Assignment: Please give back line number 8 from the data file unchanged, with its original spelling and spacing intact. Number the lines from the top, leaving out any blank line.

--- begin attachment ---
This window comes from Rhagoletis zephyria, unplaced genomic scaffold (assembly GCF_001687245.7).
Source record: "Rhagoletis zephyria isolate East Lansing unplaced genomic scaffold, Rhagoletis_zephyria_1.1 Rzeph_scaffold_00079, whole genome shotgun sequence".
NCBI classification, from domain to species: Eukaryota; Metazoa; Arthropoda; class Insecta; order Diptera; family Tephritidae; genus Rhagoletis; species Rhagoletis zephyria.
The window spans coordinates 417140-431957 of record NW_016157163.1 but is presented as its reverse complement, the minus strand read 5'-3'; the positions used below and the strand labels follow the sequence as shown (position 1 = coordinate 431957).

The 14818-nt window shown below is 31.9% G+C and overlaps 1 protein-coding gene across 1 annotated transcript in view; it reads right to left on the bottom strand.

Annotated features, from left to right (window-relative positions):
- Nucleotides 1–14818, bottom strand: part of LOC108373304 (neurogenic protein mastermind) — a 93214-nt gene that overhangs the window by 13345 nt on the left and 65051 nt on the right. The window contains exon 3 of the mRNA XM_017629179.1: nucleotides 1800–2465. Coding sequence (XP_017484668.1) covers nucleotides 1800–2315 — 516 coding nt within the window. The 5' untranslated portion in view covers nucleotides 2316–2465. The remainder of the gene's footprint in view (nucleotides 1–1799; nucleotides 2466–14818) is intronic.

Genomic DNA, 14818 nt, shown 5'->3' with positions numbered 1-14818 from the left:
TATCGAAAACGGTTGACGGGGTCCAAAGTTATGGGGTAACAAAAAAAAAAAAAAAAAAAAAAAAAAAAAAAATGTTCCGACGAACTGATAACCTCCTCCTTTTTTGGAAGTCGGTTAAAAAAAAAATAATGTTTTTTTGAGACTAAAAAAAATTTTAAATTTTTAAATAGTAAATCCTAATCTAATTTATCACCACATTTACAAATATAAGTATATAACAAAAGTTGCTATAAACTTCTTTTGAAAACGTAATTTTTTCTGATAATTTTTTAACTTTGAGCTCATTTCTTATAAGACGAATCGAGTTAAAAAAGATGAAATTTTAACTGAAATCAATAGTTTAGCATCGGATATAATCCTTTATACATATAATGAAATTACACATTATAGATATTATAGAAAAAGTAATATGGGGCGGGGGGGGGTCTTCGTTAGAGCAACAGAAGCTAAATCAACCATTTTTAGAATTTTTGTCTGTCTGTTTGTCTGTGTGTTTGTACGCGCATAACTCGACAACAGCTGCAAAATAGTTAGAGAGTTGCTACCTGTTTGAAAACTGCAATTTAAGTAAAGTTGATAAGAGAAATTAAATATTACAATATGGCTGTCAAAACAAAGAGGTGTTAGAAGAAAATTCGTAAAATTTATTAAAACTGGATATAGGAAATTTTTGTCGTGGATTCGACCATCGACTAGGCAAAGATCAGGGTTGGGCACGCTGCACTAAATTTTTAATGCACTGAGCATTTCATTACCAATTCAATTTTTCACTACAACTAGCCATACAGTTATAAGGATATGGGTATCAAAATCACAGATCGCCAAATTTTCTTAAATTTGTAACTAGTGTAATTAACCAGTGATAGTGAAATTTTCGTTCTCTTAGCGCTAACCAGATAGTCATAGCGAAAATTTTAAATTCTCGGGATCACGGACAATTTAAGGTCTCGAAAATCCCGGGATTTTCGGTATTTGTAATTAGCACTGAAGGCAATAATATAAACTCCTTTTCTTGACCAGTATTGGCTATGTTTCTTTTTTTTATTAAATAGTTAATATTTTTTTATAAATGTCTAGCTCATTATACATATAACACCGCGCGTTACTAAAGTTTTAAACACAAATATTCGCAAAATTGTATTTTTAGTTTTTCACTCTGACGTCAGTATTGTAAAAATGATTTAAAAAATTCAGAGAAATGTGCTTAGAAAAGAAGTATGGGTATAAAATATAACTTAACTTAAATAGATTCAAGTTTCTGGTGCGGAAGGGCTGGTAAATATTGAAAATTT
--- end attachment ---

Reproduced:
Genomic DNA, 14818 nt, shown 5'->3' with positions numbered 1-14818 from the left: